Does the listing of "Pneumonia mycoplasma" in Pfizer's guidance on adverse event reports associated with its COVID-19 vaccine prove that the shot caused a respiratory outbreak in China? No, that's not true: It's a fundamental misreading of standard vaccine documents, which direct doctors to rapidly report any problems from a long list as a precaution. The Centers for Disease Control and Prevention, along with the Food and Drug Administration, said its safety monitoring systems "have not established a causal relationship between mRNA vaccines (Pfizer and Moderna) and pneumonia." Adverse events are reported for safety checks, and just because they're listed doesn't automatically mean the vaccine has caused them.
The Pneumonia that is circulating in China is called Myco Plasma Pneumonia and is listed in the Pfizer Documents as an ADVERSE REACTION!!! THEY CAN HIDE NO MORE THEY CREATED A PANDEMIC WITH A BIOWEAPON ☢️
This is what the post looked like on X at the time of writing:
(Source: X screenshot taken on Thu Nov 30 15:15:13 2023 UTC)
Inclusion in this list does not mean that pneumonia mycoplasma had been observed following COVID vaccine administration, but rather that health care providers should report such an occurrence should it happen. Such precautions are part of the best practices in what is called "pharmacovigilance," the system by which drug developers consider all the effects of similar drugs and drug delivery systems and then instruct doctors in the field to rapidly report any similar effects should a pattern start to emerge.
The list shown in the post on X was taken from an April 2021 report published by Pfizer titled, "Cumulative Analysis of Post-authorization Adverse Event Reports." Pneumonia mycoplasma was included on page 36 of the appendix in a "list of adverse events of special interest."
Adverse events are defined as unexpected medical problems -- including symptoms or disease -- that happen during treatment with a drug or therapy. These often occur in clinical settings or trials, as well as soon after a drug is put on the market. Uncommon and rare adverse events associated with COVID mRNA vaccines include anaphylaxis or myocarditis.
Adverse reactions (also called side effects) are medically different than adverse events. Reactions refer to known symptoms that may follow a vaccine, such as a fever or headache, whereas events describe previously unknown or unexpected medical conditions that may occur after vaccination. Adverse reactions and adverse events are not interchangeable medical terms despite often being confused with one another.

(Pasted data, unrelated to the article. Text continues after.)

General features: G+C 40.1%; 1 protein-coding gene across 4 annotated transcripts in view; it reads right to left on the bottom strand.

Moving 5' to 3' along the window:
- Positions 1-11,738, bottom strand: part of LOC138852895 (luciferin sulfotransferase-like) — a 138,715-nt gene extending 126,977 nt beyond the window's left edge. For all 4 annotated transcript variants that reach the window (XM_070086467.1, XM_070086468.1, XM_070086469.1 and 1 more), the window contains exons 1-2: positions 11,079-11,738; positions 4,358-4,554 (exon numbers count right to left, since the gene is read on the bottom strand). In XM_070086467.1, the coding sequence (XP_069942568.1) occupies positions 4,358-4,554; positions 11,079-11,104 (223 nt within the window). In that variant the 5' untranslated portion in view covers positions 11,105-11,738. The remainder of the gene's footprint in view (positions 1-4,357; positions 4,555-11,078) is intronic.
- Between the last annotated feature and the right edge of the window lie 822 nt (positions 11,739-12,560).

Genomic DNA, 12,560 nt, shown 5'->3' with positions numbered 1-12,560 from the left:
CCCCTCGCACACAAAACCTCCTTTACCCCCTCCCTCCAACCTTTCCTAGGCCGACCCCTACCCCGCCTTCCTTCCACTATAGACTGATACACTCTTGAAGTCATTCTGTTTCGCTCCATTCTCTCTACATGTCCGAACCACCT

An adverse reaction is defined as known undesired effects that occur when a medication is given regardless of dosage. Common adverse reactions associated with COVID mRNA vaccines include fever, fatigue and pain at the vaccine injection site.
The disease, Pneumonia mycoplasma, is a type of lung infection caused by mycoplasma pneumoniae bacteria. The CDC's website provides this description:
Mycoplasma pneumoniae bacteria commonly cause mild infections of the respiratory system (the parts of the body involved in breathing). Sometimes these bacteria can cause more serious lung infections that require care in a hospital. Good hygiene is important to help decrease the spread of M. pneumoniae and other respiratory germs.
Respiratory outbreak in China
In a November 23, 2023, news release from the World Health Organization (WHO), the global public health agency stated that it has been monitoring data from Chinese surveillance systems, which have been showing an increase in respiratory illness among children in northern China. In part, it said:
Chinese authorities attributed this increase to lifting of COVID-19 restrictions and the arrival of the cold season, and due to circulating known pathogens such as influenza, Mycoplasma pneumoniae, respiratory syncytial virus (RSV), and severe acute respiratory syndrome coronavirus 2 (SARS-CoV-2). Mycoplasma pneumonia and RSV are known to affect children more than adults.
The alert from the WHO makes it clear that there are a variety of causes of the outbreak and mentions no link to the Pfizer COVID vaccine.
Centers for Disease Control and Prevention
Jasmine Reed, a public affairs specialist for the Centers for Disease Control and Prevention (CDC), provided the public health agency's response to the claim. In a November 30, 2023, email, the CDC said there's no proven cause and effect:
CDC and FDA are conducting the most comprehensive vaccine safety surveillance for COVID-19 vaccines in recent history. Safety monitoring to date in CDC's multiple complementary surveillance systems (VAERS, VSD, CISA, v-safe and v-safe Pregnancy Registry) has not established a causal relationship between mRNA vaccines (Pfizer and Moderna) and pneumonia.
In a November 30, 2023, email, Pfizer media relations provided the company's response to the social media claim. The vaccine maker said:
There is no evidence to suggest this claim.
Pfizer is deeply committed to the well-being of the patients it serves and is committed to the safety and effectiveness of its treatments and vaccines. Since its initial authorization by FDA in December 2020, the Pfizer-BioNTech COVID-19 vaccine has been administered to more than 1.5 billion people, demonstrated a favorable safety profile in all age groups, and helped protect against severe COVID-19 outcomes, including hospitalization and death.
Additional Lead Stories fact checks of claims about COVID-19 vaccines can be found here.